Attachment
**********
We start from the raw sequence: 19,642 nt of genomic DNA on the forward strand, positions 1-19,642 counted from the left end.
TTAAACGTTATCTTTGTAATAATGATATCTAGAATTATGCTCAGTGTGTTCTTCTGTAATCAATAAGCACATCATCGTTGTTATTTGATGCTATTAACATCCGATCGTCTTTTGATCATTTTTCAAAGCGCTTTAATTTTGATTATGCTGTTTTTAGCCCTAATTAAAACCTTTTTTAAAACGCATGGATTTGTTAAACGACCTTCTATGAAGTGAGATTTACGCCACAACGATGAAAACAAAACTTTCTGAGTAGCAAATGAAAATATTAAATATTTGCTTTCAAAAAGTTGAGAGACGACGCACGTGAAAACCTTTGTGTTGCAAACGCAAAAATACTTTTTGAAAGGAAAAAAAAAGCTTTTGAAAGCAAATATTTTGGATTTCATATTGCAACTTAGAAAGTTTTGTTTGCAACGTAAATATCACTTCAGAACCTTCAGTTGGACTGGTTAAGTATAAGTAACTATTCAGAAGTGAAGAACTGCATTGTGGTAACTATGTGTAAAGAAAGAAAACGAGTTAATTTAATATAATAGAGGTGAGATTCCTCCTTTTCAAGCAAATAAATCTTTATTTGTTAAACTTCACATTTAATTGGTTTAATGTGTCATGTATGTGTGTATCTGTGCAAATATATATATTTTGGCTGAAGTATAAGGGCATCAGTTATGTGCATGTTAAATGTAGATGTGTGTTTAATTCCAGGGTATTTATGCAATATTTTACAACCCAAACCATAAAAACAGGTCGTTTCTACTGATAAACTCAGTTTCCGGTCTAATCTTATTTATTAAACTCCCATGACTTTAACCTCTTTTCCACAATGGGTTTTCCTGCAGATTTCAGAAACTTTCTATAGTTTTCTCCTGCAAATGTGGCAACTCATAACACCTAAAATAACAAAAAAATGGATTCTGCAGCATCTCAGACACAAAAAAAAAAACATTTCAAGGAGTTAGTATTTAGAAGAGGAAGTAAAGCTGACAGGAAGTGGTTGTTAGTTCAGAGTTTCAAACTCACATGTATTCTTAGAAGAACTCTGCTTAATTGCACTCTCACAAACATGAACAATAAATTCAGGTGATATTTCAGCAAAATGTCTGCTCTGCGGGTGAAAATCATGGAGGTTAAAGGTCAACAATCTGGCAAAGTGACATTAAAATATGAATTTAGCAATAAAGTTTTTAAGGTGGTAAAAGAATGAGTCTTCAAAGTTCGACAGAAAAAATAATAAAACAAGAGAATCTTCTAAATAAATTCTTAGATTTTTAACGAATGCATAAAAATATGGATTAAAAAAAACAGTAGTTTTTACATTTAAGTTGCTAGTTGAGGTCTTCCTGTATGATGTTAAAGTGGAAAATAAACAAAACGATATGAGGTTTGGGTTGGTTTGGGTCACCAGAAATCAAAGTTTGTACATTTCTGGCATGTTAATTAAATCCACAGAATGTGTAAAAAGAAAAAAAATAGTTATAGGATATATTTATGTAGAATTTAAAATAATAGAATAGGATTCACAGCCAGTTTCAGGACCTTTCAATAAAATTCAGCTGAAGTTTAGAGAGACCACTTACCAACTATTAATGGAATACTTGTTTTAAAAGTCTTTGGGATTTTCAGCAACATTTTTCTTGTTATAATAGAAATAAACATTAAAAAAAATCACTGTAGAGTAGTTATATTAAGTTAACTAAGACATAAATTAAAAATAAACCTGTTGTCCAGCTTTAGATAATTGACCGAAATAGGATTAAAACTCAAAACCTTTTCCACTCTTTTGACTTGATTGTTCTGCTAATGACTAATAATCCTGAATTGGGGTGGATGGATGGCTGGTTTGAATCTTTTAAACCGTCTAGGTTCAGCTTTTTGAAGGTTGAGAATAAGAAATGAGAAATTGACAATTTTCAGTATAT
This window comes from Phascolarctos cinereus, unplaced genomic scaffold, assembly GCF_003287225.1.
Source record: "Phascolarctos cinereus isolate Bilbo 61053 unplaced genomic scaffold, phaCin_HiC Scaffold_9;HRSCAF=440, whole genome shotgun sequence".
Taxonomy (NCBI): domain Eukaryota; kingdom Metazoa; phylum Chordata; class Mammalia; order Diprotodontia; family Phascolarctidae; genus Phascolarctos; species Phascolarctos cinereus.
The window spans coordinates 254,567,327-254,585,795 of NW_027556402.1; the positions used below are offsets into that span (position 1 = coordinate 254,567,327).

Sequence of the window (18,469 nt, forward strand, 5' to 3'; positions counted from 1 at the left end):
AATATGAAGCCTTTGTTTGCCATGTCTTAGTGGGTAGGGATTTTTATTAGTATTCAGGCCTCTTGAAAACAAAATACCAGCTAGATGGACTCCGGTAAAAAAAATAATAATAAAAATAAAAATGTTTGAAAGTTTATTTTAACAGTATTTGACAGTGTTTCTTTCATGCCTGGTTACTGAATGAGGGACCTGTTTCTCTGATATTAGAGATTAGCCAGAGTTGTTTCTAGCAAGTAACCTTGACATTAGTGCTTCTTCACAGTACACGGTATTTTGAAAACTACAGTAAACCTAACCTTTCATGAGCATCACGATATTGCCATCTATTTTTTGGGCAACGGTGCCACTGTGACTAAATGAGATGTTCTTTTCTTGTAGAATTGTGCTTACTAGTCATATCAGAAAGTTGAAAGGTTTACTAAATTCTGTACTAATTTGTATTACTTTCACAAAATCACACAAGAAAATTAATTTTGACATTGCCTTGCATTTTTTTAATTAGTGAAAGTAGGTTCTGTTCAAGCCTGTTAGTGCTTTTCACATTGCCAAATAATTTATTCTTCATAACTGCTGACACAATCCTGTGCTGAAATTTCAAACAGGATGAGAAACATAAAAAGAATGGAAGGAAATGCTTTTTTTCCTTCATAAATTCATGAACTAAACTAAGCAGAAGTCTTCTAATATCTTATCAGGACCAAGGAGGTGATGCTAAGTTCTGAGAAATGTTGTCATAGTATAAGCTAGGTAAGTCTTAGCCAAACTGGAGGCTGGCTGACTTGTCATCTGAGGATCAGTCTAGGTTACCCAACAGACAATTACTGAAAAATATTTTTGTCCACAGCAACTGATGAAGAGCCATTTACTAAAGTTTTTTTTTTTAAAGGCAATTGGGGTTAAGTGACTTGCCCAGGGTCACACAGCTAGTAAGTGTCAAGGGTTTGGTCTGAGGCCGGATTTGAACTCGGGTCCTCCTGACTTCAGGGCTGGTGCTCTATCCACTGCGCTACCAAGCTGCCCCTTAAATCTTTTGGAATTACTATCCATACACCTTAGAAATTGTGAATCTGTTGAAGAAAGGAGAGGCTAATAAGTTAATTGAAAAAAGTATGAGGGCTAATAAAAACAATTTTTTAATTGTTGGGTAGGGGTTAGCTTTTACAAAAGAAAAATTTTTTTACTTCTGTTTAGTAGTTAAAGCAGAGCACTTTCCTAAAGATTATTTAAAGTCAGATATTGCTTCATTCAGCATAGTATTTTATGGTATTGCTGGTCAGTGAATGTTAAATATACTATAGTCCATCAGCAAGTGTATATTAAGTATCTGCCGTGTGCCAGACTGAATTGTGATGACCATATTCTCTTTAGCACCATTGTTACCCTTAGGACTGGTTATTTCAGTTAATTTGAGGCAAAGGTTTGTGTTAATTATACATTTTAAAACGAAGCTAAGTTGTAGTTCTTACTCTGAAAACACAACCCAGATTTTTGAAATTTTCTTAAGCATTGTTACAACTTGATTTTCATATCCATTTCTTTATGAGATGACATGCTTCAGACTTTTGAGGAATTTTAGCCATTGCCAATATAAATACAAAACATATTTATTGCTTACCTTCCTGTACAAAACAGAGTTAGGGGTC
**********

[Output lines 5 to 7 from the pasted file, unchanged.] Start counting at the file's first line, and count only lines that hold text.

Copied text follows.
Taxonomy (NCBI): domain Eukaryota; kingdom Metazoa; phylum Chordata; class Mammalia; order Diprotodontia; family Phascolarctidae; genus Phascolarctos; species Phascolarctos cinereus.
The window spans coordinates 254,567,327-254,585,795 of NW_027556402.1; the positions used below are offsets into that span (position 1 = coordinate 254,567,327).

Sequence of the window (18,469 nt, forward strand, 5' to 3'; positions counted from 1 at the left end):